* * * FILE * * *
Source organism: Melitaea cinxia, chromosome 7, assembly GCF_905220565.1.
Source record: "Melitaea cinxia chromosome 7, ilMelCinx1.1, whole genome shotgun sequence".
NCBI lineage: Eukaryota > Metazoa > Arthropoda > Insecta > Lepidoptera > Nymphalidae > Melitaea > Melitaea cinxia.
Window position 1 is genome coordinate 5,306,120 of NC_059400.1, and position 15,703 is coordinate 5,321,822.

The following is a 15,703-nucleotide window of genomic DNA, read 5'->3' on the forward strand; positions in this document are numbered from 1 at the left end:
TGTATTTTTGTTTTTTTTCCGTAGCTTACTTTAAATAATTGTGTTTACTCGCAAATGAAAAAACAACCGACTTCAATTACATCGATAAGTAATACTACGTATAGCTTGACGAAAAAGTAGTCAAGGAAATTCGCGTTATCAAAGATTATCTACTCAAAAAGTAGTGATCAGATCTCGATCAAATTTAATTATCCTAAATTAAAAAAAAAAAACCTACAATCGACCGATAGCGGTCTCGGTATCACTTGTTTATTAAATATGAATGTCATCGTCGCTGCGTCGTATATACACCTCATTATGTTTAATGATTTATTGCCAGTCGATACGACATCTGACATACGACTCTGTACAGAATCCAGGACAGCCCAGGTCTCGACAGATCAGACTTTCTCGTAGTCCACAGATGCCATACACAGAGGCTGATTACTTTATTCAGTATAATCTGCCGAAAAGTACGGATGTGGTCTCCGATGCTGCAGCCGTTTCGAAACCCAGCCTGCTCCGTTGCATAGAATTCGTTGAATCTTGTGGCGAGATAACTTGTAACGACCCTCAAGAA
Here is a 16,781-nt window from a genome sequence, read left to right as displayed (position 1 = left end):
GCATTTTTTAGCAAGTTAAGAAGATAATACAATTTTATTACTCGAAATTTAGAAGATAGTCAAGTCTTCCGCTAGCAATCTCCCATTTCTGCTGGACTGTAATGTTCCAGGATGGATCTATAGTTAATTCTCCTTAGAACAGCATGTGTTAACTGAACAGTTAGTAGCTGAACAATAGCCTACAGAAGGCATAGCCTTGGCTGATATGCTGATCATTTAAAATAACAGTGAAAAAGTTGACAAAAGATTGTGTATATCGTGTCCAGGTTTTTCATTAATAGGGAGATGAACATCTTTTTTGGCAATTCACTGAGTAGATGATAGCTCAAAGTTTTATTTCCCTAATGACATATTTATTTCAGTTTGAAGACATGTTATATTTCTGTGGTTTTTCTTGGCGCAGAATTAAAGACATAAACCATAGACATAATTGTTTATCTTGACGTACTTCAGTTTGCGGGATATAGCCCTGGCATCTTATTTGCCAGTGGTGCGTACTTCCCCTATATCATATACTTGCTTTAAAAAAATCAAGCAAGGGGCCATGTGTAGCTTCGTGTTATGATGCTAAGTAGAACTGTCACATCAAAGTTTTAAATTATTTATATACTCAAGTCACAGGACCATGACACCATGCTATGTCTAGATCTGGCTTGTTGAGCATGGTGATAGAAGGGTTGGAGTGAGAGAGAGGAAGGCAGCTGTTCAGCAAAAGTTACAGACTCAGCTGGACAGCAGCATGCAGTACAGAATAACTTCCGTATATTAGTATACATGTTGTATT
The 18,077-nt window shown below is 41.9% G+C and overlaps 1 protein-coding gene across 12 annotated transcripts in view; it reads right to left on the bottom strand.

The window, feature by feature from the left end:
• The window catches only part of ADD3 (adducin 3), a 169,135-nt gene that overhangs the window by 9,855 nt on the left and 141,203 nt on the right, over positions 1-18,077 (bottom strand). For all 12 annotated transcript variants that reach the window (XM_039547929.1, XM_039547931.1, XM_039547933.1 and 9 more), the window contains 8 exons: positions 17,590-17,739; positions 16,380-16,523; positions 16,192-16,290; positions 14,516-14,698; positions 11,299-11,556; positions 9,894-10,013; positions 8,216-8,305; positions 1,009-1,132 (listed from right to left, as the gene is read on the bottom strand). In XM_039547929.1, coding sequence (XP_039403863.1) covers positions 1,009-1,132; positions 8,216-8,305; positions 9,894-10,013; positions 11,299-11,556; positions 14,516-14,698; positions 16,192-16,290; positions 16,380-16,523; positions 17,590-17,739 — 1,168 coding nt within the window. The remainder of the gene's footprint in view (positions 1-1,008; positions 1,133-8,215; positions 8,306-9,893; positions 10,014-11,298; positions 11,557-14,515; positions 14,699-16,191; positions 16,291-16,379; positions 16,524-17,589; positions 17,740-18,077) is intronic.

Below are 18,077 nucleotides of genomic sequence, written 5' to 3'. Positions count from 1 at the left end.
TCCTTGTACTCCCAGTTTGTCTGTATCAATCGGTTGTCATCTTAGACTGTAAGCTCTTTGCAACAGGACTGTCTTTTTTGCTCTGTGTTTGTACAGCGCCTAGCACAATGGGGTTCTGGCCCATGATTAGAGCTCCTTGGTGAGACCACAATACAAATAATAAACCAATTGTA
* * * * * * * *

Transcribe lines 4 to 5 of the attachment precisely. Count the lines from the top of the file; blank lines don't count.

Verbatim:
Window position 1 is genome coordinate 5,306,120 of NC_059400.1, and position 15,703 is coordinate 5,321,822.

The following is a 15,703-nucleotide window of genomic DNA, read 5'->3' on the forward strand; positions in this document are numbered from 1 at the left end: